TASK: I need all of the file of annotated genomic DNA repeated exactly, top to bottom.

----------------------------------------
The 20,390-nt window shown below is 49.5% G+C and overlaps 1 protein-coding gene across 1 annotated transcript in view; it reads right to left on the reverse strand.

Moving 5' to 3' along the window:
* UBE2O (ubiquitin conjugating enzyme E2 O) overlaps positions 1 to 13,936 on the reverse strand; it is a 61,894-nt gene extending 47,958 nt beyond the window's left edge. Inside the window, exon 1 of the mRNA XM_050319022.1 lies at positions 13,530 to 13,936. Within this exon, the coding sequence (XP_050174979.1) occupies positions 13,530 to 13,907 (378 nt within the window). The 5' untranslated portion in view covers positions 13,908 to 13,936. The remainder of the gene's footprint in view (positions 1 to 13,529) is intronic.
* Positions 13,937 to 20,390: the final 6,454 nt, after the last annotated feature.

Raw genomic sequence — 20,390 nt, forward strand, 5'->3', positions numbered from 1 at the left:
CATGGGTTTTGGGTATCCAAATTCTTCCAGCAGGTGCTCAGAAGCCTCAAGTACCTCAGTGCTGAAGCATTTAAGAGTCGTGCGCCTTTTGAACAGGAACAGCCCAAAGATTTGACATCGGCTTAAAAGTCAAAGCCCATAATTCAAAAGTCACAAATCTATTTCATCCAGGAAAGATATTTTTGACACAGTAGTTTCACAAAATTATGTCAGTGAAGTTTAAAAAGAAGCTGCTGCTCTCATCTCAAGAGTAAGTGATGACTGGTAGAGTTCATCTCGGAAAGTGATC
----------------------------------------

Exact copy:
The 20,390-nt window shown below is 49.5% G+C and overlaps 1 protein-coding gene across 1 annotated transcript in view; it reads right to left on the reverse strand.

Moving 5' to 3' along the window:
* UBE2O (ubiquitin conjugating enzyme E2 O) overlaps positions 1 to 13,936 on the reverse strand; it is a 61,894-nt gene extending 47,958 nt beyond the window's left edge. Inside the window, exon 1 of the mRNA XM_050319022.1 lies at positions 13,530 to 13,936. Within this exon, the coding sequence (XP_050174979.1) occupies positions 13,530 to 13,907 (378 nt within the window). The 5' untranslated portion in view covers positions 13,908 to 13,936. The remainder of the gene's footprint in view (positions 1 to 13,529) is intronic.
* Positions 13,937 to 20,390: the final 6,454 nt, after the last annotated feature.

Raw genomic sequence — 20,390 nt, forward strand, 5'->3', positions numbered from 1 at the left:
CATGGGTTTTGGGTATCCAAATTCTTCCAGCAGGTGCTCAGAAGCCTCAAGTACCTCAGTGCTGAAGCATTTAAGAGTCGTGCGCCTTTTGAACAGGAACAGCCCAAAGATTTGACATCGGCTTAAAAGTCAAAGCCCATAATTCAAAAGTCACAAATCTATTTCATCCAGGAAAGATATTTTTGACACAGTAGTTTCACAAAATTATGTCAGTGAAGTTTAAAAAGAAGCTGCTGCTCTCATCTCAAGAGTAAGTGATGACTGGTAGAGTTCATCTCGGAAAGTGATC